Sable isn’t lying about the resistance and violence trans people face here, though, and I want to make the crystal clear point that in saying Colorado is a better place to live, I don’t mean to trivialize the nature and scope of what our trans community continues to face, especially in certain areas of the state.

“A lot of what life is like in Colorado is going to depend on where a person lives,” says Sable. “In places like the Denver Metro area and Boulder, there are a lot more resources than the more rural parts of the state. In places like Fort Collins, Pueblo, in the mountain towns, and the Western Slope, there are few therapists, physicians, and support services for trans people.”

After all, laws are only enforceable in places where something can be done. In rural towns like Walsenburg, Colorado, sometimes anti-trans bigotry is so ingrained that it’s untouchable.

That’s where a trans woman I talked to named Madison Harper was brutalized. In addition to being stabbed, shot and beaten, she said she’s faced bigotry, discrimination, been told to cut her hair and bind her breasts, and lost important relationships as she navigated her identity. On top of that, she felt helpless to do anything about it; trans women are seven times more likely to be victims of violence and mistreatment by police.

“Walsenburg, I couldn't do anything about the job because it would have taken eighteen months to get an investigator who's tired, sore, and doesn't want to be out there, and he wouldn't have cared by that point. The law was not enforceable.”

Of course, this was in Walsenburg, Colorado, but you’re thinking that kind of violence and personal devastation is limited to rural, conservative Colorado, that’s not at all the case. Progressive, liberal, forward-thinking Boulder and Denver also have their fair share of violence against the trans community.

“Though I've been in Denver for only a year, I’ve been fetishized, stalked and raped up,” said Madison.

Bella, too. “I got beat up in Denver,” she said, speaking of her time working in prostitution. “Guys don’t always like it when they find you’ve got something extra down there.”

Interestingly, many people in trans community believe that improved legislation would do nothing to curb the violence they continue to face.

“As much as people like to think it would help, frankly, improved legislation would do nothing,” said Madison.  “All of the violence I faced in Walsenburg was the result of a closed community of right wing extremists. Improved legislation just would have painted a bigger target on my back.”

So then, what is there to do?

“I think people need a hard cultural reset,” said Madison. “Working in fast food, I've realized something.  As minimum wage, I'm already sub-human.  As trans, as far as most people seem concerned, I've got no more right to respect and courtesy than a robot arm at a factory.”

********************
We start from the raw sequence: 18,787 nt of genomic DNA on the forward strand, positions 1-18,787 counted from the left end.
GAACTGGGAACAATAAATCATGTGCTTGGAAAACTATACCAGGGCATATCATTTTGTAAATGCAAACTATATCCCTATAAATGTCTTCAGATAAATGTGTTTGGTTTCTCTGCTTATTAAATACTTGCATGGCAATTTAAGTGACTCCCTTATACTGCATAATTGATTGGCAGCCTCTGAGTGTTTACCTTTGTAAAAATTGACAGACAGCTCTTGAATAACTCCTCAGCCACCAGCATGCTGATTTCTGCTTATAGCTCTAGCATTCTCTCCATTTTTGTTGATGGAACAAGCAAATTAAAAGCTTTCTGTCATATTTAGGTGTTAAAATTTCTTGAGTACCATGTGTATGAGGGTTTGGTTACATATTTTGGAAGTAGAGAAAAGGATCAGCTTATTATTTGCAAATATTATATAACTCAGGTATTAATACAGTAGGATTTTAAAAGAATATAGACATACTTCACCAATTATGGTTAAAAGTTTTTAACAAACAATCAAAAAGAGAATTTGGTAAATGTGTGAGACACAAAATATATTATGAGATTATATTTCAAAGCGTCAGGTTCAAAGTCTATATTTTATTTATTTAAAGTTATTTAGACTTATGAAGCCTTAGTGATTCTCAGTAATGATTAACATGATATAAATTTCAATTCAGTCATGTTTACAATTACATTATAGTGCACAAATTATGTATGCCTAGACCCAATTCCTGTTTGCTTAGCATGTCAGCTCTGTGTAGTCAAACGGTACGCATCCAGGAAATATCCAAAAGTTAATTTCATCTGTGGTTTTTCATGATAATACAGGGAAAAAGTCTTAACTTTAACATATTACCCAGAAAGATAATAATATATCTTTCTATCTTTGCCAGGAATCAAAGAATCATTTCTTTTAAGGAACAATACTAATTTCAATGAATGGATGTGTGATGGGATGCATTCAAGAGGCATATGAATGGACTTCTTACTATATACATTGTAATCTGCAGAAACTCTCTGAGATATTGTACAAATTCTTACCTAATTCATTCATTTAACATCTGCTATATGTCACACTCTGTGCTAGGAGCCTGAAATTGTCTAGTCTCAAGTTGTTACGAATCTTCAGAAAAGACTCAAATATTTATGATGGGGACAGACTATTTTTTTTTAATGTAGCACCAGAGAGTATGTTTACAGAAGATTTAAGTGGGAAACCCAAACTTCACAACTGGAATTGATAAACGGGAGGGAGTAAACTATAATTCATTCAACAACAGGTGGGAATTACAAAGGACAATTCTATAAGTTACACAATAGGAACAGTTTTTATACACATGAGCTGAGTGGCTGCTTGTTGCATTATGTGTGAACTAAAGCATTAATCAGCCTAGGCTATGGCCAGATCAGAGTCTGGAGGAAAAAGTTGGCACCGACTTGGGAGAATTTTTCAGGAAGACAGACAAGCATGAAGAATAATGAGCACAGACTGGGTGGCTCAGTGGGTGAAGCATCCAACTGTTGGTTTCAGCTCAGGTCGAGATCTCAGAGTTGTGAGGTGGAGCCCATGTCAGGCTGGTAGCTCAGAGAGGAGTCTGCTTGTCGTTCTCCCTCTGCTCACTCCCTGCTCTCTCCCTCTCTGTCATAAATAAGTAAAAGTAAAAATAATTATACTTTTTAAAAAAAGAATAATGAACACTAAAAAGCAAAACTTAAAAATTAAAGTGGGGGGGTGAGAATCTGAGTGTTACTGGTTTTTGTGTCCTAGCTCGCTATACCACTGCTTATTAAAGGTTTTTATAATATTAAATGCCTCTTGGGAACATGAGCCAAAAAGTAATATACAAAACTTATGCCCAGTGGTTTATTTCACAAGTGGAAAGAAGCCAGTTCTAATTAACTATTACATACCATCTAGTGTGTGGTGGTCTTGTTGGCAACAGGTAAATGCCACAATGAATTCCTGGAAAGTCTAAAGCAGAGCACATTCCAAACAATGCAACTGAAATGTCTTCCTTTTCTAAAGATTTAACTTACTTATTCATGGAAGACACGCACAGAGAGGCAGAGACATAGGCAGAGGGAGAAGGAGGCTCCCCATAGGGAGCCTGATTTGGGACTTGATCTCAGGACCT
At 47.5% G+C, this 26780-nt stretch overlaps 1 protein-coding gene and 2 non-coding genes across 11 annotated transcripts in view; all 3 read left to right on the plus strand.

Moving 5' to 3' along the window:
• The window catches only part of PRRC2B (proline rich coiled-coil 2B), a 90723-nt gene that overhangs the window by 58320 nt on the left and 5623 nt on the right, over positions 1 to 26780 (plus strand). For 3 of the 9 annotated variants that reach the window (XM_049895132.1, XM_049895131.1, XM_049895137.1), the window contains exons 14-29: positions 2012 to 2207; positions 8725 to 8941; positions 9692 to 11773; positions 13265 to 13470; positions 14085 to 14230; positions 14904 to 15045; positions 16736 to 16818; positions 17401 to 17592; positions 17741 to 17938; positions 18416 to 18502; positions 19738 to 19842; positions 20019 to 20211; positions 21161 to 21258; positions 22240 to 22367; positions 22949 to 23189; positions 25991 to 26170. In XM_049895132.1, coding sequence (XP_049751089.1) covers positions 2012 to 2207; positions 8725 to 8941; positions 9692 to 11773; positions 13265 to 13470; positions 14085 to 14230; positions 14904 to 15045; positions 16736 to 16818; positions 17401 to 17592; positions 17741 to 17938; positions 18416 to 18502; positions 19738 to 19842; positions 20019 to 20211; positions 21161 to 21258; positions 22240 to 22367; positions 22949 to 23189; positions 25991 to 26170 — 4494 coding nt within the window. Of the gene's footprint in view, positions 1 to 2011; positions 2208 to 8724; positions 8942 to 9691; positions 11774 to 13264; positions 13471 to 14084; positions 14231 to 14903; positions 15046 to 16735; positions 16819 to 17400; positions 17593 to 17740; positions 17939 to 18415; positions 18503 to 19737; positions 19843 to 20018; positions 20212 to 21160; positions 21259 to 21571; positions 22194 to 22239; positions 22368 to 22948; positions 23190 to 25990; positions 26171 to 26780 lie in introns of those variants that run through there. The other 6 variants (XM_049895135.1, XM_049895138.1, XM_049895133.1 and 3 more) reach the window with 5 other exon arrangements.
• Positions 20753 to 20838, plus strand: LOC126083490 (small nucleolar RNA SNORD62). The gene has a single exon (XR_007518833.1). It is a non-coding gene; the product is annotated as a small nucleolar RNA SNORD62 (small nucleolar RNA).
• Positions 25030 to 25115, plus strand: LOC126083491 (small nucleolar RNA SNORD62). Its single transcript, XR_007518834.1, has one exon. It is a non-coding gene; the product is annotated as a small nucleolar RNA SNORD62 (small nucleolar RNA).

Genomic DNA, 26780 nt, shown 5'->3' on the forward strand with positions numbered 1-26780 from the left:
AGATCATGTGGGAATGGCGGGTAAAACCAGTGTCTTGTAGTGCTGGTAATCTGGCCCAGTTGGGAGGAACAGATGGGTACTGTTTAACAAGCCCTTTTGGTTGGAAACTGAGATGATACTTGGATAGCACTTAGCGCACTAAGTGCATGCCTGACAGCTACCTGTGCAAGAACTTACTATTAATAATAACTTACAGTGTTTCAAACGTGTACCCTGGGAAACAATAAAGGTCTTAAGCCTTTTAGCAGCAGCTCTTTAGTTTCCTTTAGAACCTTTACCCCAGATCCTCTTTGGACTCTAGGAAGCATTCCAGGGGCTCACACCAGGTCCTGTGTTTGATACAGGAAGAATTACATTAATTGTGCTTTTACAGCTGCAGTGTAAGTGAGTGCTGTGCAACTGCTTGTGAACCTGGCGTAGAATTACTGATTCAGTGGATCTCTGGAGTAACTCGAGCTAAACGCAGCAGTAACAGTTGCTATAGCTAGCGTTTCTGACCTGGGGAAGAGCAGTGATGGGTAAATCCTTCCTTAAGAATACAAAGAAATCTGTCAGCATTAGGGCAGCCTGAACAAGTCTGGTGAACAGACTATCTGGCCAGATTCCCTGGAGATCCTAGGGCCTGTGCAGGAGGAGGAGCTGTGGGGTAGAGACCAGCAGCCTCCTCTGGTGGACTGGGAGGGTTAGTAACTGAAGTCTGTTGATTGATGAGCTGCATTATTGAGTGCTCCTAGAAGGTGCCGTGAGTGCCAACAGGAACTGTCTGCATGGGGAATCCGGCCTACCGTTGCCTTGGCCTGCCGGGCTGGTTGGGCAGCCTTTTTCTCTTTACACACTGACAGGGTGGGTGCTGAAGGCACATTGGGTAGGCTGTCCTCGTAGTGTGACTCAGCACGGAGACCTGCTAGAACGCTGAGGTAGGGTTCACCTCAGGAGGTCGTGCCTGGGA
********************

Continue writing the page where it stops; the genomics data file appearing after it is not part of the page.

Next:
As a society, we can’t go on thinking of our neighbors and community members like that. And the only way to stop that cycle of thinking is to learn as much as we can about the trans people around us and what they go through on a daily basis just to get by. That, and we need to listen to trans voices when they speak up.

“I wish more cis (non-trans) people were willing to take the time to educate themselves about the experiences of trans people and more willing to stand up and speak out against when they witness trans related discrimination or microaggressions,” said Sable. “I think they know we exist … but wish they were more willing to listen to our stories and accept that trans people are experts in our identities and experiences.” She feels acknowledged, but not adequately heard.

Finally, there is very little positive representation of trans people in media. Yeah, there’s the gorgeous and talented Laverne Cox of Orange is the New Black, the TV show Transparent, Caitlyn Jenner and a few characters on TV shows like The L Word who are blazing trails, but as strong and inspiring as those women are, their numbers are limited. For trans people, this lack of visibility can negatively impact self-esteem and self-worth. We need to see more real, everyday stories that frame the entire trans experience in a positive light; not just the rare E! Special about the actual transition process.

And there are positive stories. There is joy in being able to express who you are. And there is genuine acceptance, understanding and love in the lives of trans people. It’s not all bad, especially in our state. In fact trans live mirror cis lives in almost every way, but sometimes you have to focus on what’s hard to hear to have your voice heard.

“People are fairly happy in Colorado,” said Sable. “We see a lot of success stories of people who transition and are able to focus on their lives. And we are seeing more and more youth being supported in their identities and transitions.”

Colorado, despite its faults, is a good place. Not a perfect one, but a good one. This something I though Madison described best: “For the most part, I am safe. I have work and a boyfriend who loves me, so I'm pretty happy. I also have plans on moving forward with my life.”